A musician and longtime follower of Miles Davis was at a club one night. His band had just finished their first set and he took a seat by the bar to relax before the group went back on. The bartender motioned to a nearby waitress and said, “You make sure to take extra special care of Miles. He’s a VIP.” The musician’s ears perked up. “Did you just say ‘Miles?’” “Yep,” the bartender replied. “He comes in here all the time. Always sits in the corner booth with a couple friends.” The musician glanced over to find that indeed, Miles Davis was sitting in the corner. What an opportunity! His all-time favorite blues trumpet player, the man on whom he’d based his style, was sitting 30 feet away. Standing up, the musician straightened his jacket, smoothed down his hair, and approached.
“Mr. Davis? My name is Jack, and I’ve been listening to your stuff since I was twelve. I have every album you’ve put out including a couple concert bootlegs. I’ve studied your style since I could pick up a trumpet. Remember that time you played in Seattle in ’85? Well, I was in the club that night. You probably couldn’t see me because I was near the back and actually had to duck out early after I bumped into this waitress and got a whol tray of drinks dumped on my head so I had to wash my hair five times that night to get out the smell and so I totally missed the encore but I’ve seen you six other times so that’s okay. And I have all your albums, and I’ve been listening since I was twelve, and I have all your albums. You are my biggest fan.”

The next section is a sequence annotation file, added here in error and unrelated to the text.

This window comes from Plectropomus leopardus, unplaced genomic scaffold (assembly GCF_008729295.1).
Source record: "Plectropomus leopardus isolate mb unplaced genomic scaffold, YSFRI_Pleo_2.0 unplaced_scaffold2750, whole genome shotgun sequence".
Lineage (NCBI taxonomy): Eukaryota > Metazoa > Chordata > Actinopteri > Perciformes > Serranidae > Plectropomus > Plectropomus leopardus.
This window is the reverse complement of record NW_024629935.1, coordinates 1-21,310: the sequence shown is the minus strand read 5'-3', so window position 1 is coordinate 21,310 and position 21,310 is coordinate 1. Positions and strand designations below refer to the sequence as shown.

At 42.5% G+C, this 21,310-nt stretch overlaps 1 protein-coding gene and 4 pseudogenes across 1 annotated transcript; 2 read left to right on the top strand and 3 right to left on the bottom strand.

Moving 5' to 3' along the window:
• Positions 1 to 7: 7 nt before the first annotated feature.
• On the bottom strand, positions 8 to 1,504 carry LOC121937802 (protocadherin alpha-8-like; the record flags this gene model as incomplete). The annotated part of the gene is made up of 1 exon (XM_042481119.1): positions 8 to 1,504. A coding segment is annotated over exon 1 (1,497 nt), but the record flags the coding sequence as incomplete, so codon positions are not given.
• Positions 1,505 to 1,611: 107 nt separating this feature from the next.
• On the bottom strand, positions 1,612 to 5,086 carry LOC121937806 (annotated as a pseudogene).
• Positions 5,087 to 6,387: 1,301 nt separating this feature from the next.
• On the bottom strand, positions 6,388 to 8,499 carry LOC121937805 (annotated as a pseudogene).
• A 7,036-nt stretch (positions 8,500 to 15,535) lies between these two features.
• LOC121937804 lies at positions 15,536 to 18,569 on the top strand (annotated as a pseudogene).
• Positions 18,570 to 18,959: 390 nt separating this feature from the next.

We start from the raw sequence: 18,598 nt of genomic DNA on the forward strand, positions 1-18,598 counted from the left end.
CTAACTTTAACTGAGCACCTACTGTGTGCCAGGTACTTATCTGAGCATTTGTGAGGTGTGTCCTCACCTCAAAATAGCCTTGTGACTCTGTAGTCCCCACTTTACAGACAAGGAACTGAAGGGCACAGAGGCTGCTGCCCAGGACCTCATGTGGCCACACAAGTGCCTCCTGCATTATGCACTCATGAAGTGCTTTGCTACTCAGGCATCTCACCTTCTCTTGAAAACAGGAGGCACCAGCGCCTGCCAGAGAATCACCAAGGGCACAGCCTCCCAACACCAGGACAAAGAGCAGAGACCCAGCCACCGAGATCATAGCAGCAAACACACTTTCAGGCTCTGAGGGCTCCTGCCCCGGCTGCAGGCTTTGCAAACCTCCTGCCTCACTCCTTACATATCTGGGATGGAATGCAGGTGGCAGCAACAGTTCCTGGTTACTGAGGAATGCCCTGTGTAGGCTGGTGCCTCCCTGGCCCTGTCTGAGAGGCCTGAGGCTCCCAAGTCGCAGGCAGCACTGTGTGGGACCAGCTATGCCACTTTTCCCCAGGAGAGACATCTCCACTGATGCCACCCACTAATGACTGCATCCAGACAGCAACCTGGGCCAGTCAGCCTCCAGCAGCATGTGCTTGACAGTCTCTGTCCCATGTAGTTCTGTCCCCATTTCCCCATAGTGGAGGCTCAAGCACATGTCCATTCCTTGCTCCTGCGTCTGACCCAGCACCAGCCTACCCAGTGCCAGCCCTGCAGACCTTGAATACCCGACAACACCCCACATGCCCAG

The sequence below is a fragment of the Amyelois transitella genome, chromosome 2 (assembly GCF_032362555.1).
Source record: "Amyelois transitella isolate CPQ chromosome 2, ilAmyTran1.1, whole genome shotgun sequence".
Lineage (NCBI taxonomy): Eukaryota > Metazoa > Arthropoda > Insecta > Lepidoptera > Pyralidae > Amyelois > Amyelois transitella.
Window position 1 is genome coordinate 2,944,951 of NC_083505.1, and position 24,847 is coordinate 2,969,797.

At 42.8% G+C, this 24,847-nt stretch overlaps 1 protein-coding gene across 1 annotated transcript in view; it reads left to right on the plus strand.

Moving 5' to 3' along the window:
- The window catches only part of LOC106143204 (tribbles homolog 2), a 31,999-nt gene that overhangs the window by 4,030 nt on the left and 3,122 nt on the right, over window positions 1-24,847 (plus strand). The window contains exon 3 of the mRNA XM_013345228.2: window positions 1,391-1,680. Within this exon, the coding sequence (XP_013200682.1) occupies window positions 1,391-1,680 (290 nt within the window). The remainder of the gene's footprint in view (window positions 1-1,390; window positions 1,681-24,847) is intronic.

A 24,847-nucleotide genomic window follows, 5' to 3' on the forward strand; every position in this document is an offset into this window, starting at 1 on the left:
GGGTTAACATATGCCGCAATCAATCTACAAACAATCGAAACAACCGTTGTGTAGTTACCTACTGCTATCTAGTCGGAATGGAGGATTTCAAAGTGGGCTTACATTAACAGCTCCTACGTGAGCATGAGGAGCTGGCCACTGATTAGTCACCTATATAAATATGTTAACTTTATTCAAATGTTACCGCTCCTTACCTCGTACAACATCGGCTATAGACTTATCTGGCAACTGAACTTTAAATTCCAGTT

What a moment. What a moment to try to capture, a moment that would live forever in this man’s mind. It would be a moment he’d never forget. The question is, would he remember it because of who he was meeting, or because of how silly he ended up sounding?
Can you relate? A moment comes along that never will again, a moment that just seems so perfect where we can express ourselves to a roomful of people or one particular person. Maybe it’s an important board speech or a job interview. Maybe it’s a first date or even your wedding day. Maybe it’s meeting a person important to you, a mentor, an inspiration. Actor Jim Carrey relates the time he met his favorite actor, Jimmy Stewart. Carrey approached, deciding it would be fun to kick off the introduction with an impression of the movie icon. In response, Stewart brushed by him coldly, clearly not amused by the opening. Well, that’s Jim Carrey, we could say. But surely many of us can recall a moment, a star-struck moment where our nerves do the talking rather than our brains, and we end up with a nice red handprint on our foreheads.
It’s Transfiguration Sunday, and Peter is star struck. Here is this moment where Jesus is transfigured before him and two other disciples close to him. His clothes are dazzling white. His garments are transformed. Moses and Elijah are said to appear. So Peter trying to be helpful, says, “Hey! I’ll build three tents for you, Moses, and Elijah!” Why? What were the three of them going to do there? What was he thinking? Or was he?
What do the gospel writers seek to convey for their communities with this story? What is at stake? Matthew’s community was, by the time this gospel was compiled, getting some heavy heat, particularly from an opposing Jewish community. What was all this blather about the Messiah arriving? Jesus didn’t fulfill the Messiah’s role! He came, he opposed the Romans, he tried to reform a couple Jewish practices, and he got killed. Big deal.